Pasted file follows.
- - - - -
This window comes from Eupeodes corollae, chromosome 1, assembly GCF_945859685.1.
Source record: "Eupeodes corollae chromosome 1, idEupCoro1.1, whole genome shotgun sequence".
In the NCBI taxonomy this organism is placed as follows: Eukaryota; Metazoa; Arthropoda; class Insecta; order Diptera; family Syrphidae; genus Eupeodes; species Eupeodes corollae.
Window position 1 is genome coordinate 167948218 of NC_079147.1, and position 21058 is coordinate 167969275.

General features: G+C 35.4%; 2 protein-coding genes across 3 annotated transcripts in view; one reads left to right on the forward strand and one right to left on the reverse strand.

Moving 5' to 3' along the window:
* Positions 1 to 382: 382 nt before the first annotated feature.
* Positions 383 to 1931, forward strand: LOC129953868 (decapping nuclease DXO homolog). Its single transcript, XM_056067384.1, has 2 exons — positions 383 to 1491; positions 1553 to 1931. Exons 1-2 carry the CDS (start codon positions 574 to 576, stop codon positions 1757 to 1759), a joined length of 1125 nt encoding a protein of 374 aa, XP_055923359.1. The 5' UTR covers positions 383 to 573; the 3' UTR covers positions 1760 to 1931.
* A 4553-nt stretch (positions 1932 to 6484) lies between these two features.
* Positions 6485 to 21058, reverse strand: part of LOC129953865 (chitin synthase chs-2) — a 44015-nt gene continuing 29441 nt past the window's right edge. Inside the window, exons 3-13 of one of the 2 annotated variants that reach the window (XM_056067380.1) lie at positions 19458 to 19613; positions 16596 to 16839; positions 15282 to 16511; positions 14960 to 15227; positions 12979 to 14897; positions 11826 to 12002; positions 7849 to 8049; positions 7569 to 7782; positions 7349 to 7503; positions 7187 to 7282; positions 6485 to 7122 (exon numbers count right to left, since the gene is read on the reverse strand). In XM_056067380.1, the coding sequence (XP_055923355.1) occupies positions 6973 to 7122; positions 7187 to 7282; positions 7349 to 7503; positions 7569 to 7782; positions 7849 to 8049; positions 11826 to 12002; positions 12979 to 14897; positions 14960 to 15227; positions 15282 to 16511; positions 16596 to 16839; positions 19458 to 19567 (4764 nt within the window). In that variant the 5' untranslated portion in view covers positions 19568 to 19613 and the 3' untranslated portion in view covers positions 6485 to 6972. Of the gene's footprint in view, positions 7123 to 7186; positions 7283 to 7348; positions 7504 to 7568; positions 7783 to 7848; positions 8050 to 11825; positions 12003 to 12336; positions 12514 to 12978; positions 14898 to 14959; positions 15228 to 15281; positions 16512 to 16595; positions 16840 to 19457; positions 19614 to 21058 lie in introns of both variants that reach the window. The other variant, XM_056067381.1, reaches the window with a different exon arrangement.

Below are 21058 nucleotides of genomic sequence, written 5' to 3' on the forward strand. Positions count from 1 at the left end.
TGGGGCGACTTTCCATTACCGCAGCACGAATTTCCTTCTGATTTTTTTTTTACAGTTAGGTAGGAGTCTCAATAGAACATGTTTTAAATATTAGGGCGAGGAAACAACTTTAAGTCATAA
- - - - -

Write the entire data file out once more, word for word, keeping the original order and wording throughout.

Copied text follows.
This window comes from Eupeodes corollae, chromosome 1, assembly GCF_945859685.1.
Source record: "Eupeodes corollae chromosome 1, idEupCoro1.1, whole genome shotgun sequence".
In the NCBI taxonomy this organism is placed as follows: Eukaryota; Metazoa; Arthropoda; class Insecta; order Diptera; family Syrphidae; genus Eupeodes; species Eupeodes corollae.
Window position 1 is genome coordinate 167948218 of NC_079147.1, and position 21058 is coordinate 167969275.

General features: G+C 35.4%; 2 protein-coding genes across 3 annotated transcripts in view; one reads left to right on the forward strand and one right to left on the reverse strand.

Moving 5' to 3' along the window:
* Positions 1 to 382: 382 nt before the first annotated feature.
* Positions 383 to 1931, forward strand: LOC129953868 (decapping nuclease DXO homolog). Its single transcript, XM_056067384.1, has 2 exons — positions 383 to 1491; positions 1553 to 1931. Exons 1-2 carry the CDS (start codon positions 574 to 576, stop codon positions 1757 to 1759), a joined length of 1125 nt encoding a protein of 374 aa, XP_055923359.1. The 5' UTR covers positions 383 to 573; the 3' UTR covers positions 1760 to 1931.
* A 4553-nt stretch (positions 1932 to 6484) lies between these two features.
* Positions 6485 to 21058, reverse strand: part of LOC129953865 (chitin synthase chs-2) — a 44015-nt gene continuing 29441 nt past the window's right edge. Inside the window, exons 3-13 of one of the 2 annotated variants that reach the window (XM_056067380.1) lie at positions 19458 to 19613; positions 16596 to 16839; positions 15282 to 16511; positions 14960 to 15227; positions 12979 to 14897; positions 11826 to 12002; positions 7849 to 8049; positions 7569 to 7782; positions 7349 to 7503; positions 7187 to 7282; positions 6485 to 7122 (exon numbers count right to left, since the gene is read on the reverse strand). In XM_056067380.1, the coding sequence (XP_055923355.1) occupies positions 6973 to 7122; positions 7187 to 7282; positions 7349 to 7503; positions 7569 to 7782; positions 7849 to 8049; positions 11826 to 12002; positions 12979 to 14897; positions 14960 to 15227; positions 15282 to 16511; positions 16596 to 16839; positions 19458 to 19567 (4764 nt within the window). In that variant the 5' untranslated portion in view covers positions 19568 to 19613 and the 3' untranslated portion in view covers positions 6485 to 6972. Of the gene's footprint in view, positions 7123 to 7186; positions 7283 to 7348; positions 7504 to 7568; positions 7783 to 7848; positions 8050 to 11825; positions 12003 to 12336; positions 12514 to 12978; positions 14898 to 14959; positions 15228 to 15281; positions 16512 to 16595; positions 16840 to 19457; positions 19614 to 21058 lie in introns of both variants that reach the window. The other variant, XM_056067381.1, reaches the window with a different exon arrangement.

Below are 21058 nucleotides of genomic sequence, written 5' to 3' on the forward strand. Positions count from 1 at the left end.
TGGGGCGACTTTCCATTACCGCAGCACGAATTTCCTTCTGATTTTTTTTTTACAGTTAGGTAGGAGTCTCAATAGAACATGTTTTAAATATTAGGGCGAGGAAACAACTTTAAGTCATAA